We cooked stew and poured wine and laughed into the morning until two. I brushed my hair into a perfect part every day, and I wore loungewear that hugged my hips. I tried to keep it light. I posted boomerangs and videos of him cooking and making funny voices online so that everyone would know that just like them, we were doing fine. I was safe and happy. We ran. We biked. We walked through trails in nature and mulled over the temperament of snakes and raccoons. V made me take vitamins and drink smoothies, and he massaged away any aches and pains from the day. He listened to my fears and anxieties while he ran his fingers through my hair. He liked cooking for me, cooking for us. He did push-ups and jumped rope every morning in silence. I liked the way V could sit in silence. He was excited by little things, even the packages he would need to disinfect the moment they would arrive. When we slept, we always touched some part of each other’s body. V ran hot, I ran cold, but we’d tuck a hand under the other’s leg anyway. I felt bad for the woman I was in that other space – in my apartment. I felt sad she couldn’t see how great I was inside these new walls, following someone else’s routines.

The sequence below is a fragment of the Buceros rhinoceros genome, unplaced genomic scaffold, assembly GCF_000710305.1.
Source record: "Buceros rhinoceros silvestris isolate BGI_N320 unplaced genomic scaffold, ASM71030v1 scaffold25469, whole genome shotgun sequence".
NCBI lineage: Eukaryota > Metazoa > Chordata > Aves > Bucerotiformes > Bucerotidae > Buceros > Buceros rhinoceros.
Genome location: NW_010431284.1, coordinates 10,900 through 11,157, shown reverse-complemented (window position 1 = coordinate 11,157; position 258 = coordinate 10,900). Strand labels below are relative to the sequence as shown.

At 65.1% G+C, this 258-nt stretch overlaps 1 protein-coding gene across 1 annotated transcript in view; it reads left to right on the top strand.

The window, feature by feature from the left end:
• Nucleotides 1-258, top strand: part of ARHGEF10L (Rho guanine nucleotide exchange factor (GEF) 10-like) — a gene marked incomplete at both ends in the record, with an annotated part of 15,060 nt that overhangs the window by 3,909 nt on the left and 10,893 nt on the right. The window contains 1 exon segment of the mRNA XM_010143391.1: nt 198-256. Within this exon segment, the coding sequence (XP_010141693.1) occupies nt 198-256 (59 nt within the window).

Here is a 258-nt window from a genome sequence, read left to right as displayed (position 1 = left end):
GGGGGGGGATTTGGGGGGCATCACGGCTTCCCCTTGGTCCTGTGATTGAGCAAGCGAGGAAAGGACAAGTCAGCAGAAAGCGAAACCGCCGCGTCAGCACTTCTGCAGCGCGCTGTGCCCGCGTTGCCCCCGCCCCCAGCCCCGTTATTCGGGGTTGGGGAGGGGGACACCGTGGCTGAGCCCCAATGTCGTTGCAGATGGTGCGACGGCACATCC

By the seventh day of our quarantine, we had a disagreement that turned into a fight. He decided to sleep on the couch, and I was alone in the bed. He became more than cold; he turned bitter. I thought about leaving, I checked tickets to go back to New York City, but then I checked the city’s death toll for March 27th: 365. We can do better. This was just one fight. I thought another home could make me into another woman who was safe from ever being wrong, who was safe from hurt. I thought this new man could make me into the kind of woman who didn’t see the walls closing in.